April 13, 2010
Portsmouth, NH – The New Hampshire Coastal Protection Partnership will celebrate the 40th Anniversary of Earth Day by hosting an eco-friendly workshop highlighting steps that local residents can take to reduce nitrogen pollution in the Great Bay Estuary right in their own backyard. Participants will get basic tips on how to install a rain garden at home. They will also learn how to make eco-friendly decisions about lawn fertilization.
When: Tuesday, April 20 from 7 to 8 PM
Where: Urban Forestry Center Meeting Room – 45 Elwyn Rd. in Portsmouth, NH
Free and open to the public, with a suggested donation of $10. RSVP online at http://www.nhcoast.org or send an email to email@example.com
The workshop is part of the New Hampshire Coastal Protection Partnership’s ongoing efforts to improve water quality in Great Bay by reducing nitrogen pollution from two major sources: lawn fertilizers and stormwater run-off. When it rains, stormwater run-off carries nitrogen from lawn fertilizers, pet waste, and leaky septic tanks into the estuary. As a result, the total nitrogen load to Great Bay has increased by more than 42 percent over the past five years. Nitrogen pollution can trigger explosions of algae in an estuary that consume oxygen and block out sunlight aquatic plants and wildlife need to survive, leading to a loss of habitat.
The week of Earth Day is a great time for the seacoast community to come together and learn how to take action to protect Great Bay. This critical coastal habitat is home to more than 162 species and plays an important role in the local economy. Countless tourists travel to the seacoast to learn about the estuary each year.
March 26, 2010
An editorial in The Concord Monitor shines a light on the water quality problems facing Great Bay and how people can help by supporting oyster restoration. Read the editorial.
December 11, 2009
Access the Seacoast Online Article here.
“The Planning Board unanimously voted to accept a gravel pit reclamation plan submitted on behalf of The Nature Conservancy for property it owns along Wadleigh Falls Road during its Dec. 8 meeting.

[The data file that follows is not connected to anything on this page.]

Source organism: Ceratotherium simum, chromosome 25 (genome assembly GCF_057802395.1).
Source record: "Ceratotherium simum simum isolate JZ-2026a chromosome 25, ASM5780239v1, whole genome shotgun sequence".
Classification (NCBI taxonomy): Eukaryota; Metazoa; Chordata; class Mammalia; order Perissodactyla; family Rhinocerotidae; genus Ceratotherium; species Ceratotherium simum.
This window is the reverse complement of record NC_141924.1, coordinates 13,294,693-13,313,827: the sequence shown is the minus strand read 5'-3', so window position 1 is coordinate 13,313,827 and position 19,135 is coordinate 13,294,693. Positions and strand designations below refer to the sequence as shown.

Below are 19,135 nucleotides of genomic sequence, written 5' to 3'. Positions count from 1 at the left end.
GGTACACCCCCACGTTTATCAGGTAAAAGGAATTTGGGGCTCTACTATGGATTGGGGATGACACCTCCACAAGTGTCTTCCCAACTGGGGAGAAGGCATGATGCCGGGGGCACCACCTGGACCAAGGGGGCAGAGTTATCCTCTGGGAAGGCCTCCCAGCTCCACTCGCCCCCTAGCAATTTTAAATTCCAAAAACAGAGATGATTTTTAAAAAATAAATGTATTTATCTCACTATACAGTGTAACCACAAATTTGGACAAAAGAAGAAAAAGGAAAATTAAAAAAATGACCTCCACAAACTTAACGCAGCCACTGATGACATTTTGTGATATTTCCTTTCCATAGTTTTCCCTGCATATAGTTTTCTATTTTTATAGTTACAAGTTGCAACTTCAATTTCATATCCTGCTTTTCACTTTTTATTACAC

Located at 358 Wadleigh Falls Road, the pit is part of a 115-acre parcel of land extending from Newmarket to Durham that belongs to the conservancy.
Special attention will be taken to create and enhance wildlife habitat for various turtle and bird species that have been found there as well”
December 11, 2009
Read the full Foster’s article here.
“The New Castle Open Space Committee, the Southeast Land Trust, and the landowner have reached agreement on the proposed purchase of three islands in the Piscataqua River’s back channel in New Castle, affectionately known by generations of island children as “Jumping Rock.”
The undeveloped islands offer habitat for a diversity of wildlife, including tern, deer, blue heron, kingfisher and other wildlife. Blueberry bushes, white pine and red oak populate the islands.”
December 1, 2009
Read the full article as featured in Business NH magazine
“Turnkey Recycling and Environmental Enterprise (TREE) in Rochester was one of 18 facilities to receive re-certification as a ‘Wildlife at Work’ site from the Wildlife Habitat Council. These certifications, announced at the council’s annual meeting, recognize outstanding habitat management and environmental education programs developed through partnerships with local organizations.
The TREE facility is an environmental park encompassing roughly 1,245 acres, of which 150 are actively managed for wildlife. The land abuts both the Isinglass and Cocheco rivers.”
The Isinglass River feeds into the Cocheco River, a tributary of the Great Bay estuarine system.
November 3, 2009
November 19, 2009; 7-9 pm
Candia Town Office Meeting Room; Candia, NH
Why is land and water important? Why does it need to be protected? Frank Mitchell and guests will discuss how land and water provides habitat for native wildlife and plants and “ecosystem” or natural services such as water quality protection, groundwater recharge, and flood control.
November 3, 2009
A recent article by David Deen published in the Keene Sentinel captures how invaluable riparian zones are to the overall well being of a waterbody.
“The riparian zone is the three-dimensional land area (width, length and depth) directly adjacent to a wetland, lake or river that interacts with both the water and land ecosystems.”
Riparian zones serve diverse purposes in their relation to waterbodies. They often serve as a sort of last defense between stormwater/runoff and its direct input into a system. We know this is essential for Great Bay due to the excess of Nitrogen it has been experiencing from increased non-point sources.
Riparian vegetation provides shade, helps stave off erosion problems and serves as an invaluable source of leaf litter which provides habitat for aquatic organisms.